Certainly, the calculation of the workload intensity can be further modified and refined, but we believe that the concept of an automatic, real-time staffing decision support tool based on work and cognitive load analysis is a promising instrument to efficiently allocate staffing resources in an ED. Daniel Cabrera, MD Department of Emergency Medicine Mayo Clinic College of Medicine Mayo Clinic, Rochester, MN, USA E-mail address: [email protected] Jeffrey L. Wiswell, MD Department of Emergency Medicine Mayo Clinic College of Medicine Mayo Clinic, Rochester, MN, USA Department of Emergency Medicine University of California Davis Davis, CA, USA Vernon D. Smith, MD Department of Emergency Medicine Mayo Clinic College of Medicine Mayo Clinic, Scottsdale, AZ, USA Andy Boggust, MD Annie T. Sadosty, MD Department of Emergency Medicine Mayo Clinic College of Medicine Mayo Clinic, Rochester, MN, USA http://dx.doi.org/10.1016/j.ajem.2013.12.051 References [1] Asplin BR, Magid DJ, Rhodes KV, Solberg LI, Lurie N, Camargo Jr CA. A conceptual model of emergency department crowding. Ann Emerg Med 2003 Aug;42(2): 173–80. [2] McCarthy ML, Zeger SL, Ding R, Aronsky D, Hoot NR, Kelen GD. The challenge of predicting demand for emergency department services. Acad Emerg Med 2008;15(4):337–46. [3] Croskerry P, Sinclair D. Emergency medicine: a practice prone to error? CJEM 2001;3(4):271–6. [4] Okoli C, Pawlowski SD. The Delphi method as a research tool: an example, design considerations and applications. Inform Manag 2004;42(1):15–29. [5] Croskerry P, Cosby KS, Schenkel SM, Wears RL. Patient safety in emergency medicine. 1st ed. Lippincott Williams & Wilkins, 2008. Chapter 37, Shiftwork, fatigue, and safety in emergency medicine; p 259–68. [6] Laxmisan A, Hakimzada F, Sayan OR, Green RA, Zhang J, Patel VL. The multitasking clinician: decision-making and cognitive demand during and after team handoffs in emergency care. Int J Med Inform 2007;76(11–12):801–11. [7] Mayo Clinic [Internet]. Rochester (MN): Mayo Clinic. Center for Innovation. Yes Board. [cited 2013 Dec 13]. From: http://www.mayo.edu/center-for-innovation/ projects/yes-board.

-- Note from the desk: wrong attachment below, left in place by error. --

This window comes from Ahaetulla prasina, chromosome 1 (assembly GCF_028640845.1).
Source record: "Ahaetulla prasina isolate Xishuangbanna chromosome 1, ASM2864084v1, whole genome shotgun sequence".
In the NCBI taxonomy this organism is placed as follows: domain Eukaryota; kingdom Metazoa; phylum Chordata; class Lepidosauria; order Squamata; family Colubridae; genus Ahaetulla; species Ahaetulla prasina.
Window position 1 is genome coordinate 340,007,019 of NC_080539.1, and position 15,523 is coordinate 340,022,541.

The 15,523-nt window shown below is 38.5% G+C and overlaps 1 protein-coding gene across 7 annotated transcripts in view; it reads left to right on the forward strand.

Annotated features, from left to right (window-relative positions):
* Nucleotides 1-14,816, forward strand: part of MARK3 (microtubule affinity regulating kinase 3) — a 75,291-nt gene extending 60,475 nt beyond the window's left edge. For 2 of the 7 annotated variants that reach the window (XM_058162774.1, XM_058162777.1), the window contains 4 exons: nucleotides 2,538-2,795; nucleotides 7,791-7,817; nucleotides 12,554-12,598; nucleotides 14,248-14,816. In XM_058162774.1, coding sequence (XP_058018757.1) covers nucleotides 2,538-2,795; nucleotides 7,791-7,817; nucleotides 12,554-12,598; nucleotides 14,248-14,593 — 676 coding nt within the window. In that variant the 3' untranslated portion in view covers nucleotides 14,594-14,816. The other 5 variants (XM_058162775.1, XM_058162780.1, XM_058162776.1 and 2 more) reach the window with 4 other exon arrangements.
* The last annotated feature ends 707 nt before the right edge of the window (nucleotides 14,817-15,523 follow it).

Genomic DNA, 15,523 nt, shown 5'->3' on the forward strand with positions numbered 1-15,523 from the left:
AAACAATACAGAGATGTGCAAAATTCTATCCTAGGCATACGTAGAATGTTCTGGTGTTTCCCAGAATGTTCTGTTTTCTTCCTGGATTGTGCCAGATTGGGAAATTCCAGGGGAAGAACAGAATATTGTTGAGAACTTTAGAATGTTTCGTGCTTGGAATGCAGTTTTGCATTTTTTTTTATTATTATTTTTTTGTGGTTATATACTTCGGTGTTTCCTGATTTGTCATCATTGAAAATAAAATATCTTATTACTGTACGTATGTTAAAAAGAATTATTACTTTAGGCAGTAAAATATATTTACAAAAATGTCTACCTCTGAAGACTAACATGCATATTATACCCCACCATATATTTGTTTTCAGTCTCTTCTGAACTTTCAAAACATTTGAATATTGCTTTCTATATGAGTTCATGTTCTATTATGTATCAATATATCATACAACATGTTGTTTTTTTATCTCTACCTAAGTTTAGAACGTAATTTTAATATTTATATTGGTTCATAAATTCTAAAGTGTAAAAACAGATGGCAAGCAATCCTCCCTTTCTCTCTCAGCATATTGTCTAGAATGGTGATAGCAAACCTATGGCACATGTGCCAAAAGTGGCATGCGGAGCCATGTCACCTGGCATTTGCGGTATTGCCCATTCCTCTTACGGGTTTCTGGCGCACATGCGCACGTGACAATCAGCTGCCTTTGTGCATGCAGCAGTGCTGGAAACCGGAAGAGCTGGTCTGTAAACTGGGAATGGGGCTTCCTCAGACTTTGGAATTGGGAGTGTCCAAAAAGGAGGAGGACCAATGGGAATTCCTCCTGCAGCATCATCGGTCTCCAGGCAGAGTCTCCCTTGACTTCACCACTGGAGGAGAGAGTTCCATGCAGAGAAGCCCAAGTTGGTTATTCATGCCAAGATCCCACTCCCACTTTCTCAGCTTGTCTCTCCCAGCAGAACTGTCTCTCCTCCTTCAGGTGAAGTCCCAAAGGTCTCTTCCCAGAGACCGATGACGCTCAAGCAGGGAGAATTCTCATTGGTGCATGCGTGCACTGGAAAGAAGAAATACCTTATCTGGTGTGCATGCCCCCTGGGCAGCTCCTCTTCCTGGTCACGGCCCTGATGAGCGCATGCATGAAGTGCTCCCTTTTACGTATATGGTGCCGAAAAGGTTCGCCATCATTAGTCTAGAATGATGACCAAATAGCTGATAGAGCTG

Wellens syndrome presented in a patient with de Winter sign electrocardiogram☆ To the Editor,

Table Work and cognitive load work index formula Index = 0.75 1.50 0.75 0.50 1.50 1.50 0.75

× (no. × (no. × (no. × (no. × (no. × (no. × (no.

of of of of of of of

patients already seen in all ED) + patients not yet seen in all ED) + Level 1 patients in all ED) + Level 2 patients in all ED) + patients in the waiting room) + patients coming by ambulance) + red light patients coming by ambulance)

We thank Samadov et al [1] for their article titled “Acute proximal left anterior descending artery occlusion with de Winter sign,” which was published in The American Journal of Emergency Medicine. The authors wrote a very excellent case report and review on a 41year-old man presented to the emergency department because of angina-like chest pain, and interestingly, the electrocardiogram (ECG)

☆ Conflict of interest statement for all authors: We do not have any financial or nonfinancial potential conflicts of interest.

Correspondence / American Journal of Emergency Medicine 32 (2014) 466–485